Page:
I actually did do that when I first moved to LA and I was having an identity crisis. I played in a band and it was the funniest thing because I would play and no one could hear me because it’s a cello in a sorta like folksy rock band. … Everyone liked the idea of having a cello, they just didn’t really know what to do with it necessarily. People would come up to me after these shows and they’d be like, “You’re so great. Wow, you’re so talented.” And I’m like, there is no way they could hear it. They liked how I looked playing cello. … I was like, wow, this is so different than Boston, it’s like you don’t have to be really good to to impress people in LA, you just have to hold a cello.
Besides getting the role, what has happened in an audition to make you walk out feeling confident?
It doesn’t take much for me. All I need is if they ask me to do it again. Whereas if they just have me do it once and then say thank you, I always feel disappointed. I always feel like they didn’t try to see me do it a different way or try to give me direction.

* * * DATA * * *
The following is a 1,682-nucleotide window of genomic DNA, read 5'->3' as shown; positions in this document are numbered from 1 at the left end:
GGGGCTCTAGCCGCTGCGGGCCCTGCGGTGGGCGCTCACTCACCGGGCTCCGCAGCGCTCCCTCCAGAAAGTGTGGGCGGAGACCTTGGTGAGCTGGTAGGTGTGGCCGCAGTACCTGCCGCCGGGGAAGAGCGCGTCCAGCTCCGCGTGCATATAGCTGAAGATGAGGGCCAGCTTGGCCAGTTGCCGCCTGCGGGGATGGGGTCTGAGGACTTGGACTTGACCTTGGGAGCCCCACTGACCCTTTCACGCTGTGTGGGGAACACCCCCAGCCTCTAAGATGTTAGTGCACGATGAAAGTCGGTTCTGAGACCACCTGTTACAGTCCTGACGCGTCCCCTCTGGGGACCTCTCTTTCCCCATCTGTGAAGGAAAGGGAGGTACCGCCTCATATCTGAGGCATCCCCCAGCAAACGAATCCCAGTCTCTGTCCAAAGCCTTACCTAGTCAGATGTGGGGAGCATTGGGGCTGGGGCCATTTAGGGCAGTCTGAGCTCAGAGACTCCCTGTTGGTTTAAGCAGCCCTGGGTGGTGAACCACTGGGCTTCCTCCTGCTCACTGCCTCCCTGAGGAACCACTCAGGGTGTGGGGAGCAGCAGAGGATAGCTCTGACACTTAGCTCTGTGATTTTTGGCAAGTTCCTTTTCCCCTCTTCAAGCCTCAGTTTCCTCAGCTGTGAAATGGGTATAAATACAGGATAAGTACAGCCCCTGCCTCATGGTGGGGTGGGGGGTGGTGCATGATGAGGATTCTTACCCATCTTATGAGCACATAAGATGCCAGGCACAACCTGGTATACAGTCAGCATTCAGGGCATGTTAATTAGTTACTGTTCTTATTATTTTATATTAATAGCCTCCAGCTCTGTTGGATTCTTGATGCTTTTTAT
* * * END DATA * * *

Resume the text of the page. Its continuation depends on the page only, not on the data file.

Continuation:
You had some early acting success on the web series Upstairs Girls, right?
Upstairs Girls was sort of a huge hit without anyone knowing that it was a huge hit. It got like almost 300,000,000 views online and did nothing for my career because I was credited as Sandy, which was my character, not my own name. Nobody really could find me unless they really tried hard. A lot of the fans thought my name really was Sandy. That was a weird fluke of something that should have done a lot more for me, but just didn’t. I did get paid to do it and I did like 300 episodes, but it’s just this weird sort of fluke thing.
You have a very, let’s call it unique voice. Have you ever been self-conscious about it?
Oh, definitely. When I was little everyone in middle school called me Squeaky. And when I went to acting school I definitely worked really hard to try to lower my voice and change it, but then as I got older I’m just like, this is just my voice. Like it feels weird to like try to make it lower; it just doesn’t feel like me. So now I accept it more and I don’t really care so much. I took a class with David Mamet who told me, “If you don’t fix your voice, you’ll never have an acting career.” So, he was right I guess.
Since you’re in LA, do you still pursue acting?
Yeah. I just really don’t care about it. I’d like to sell my own show or, you know, to create my own projects, but I’m not that interested in acting anymore.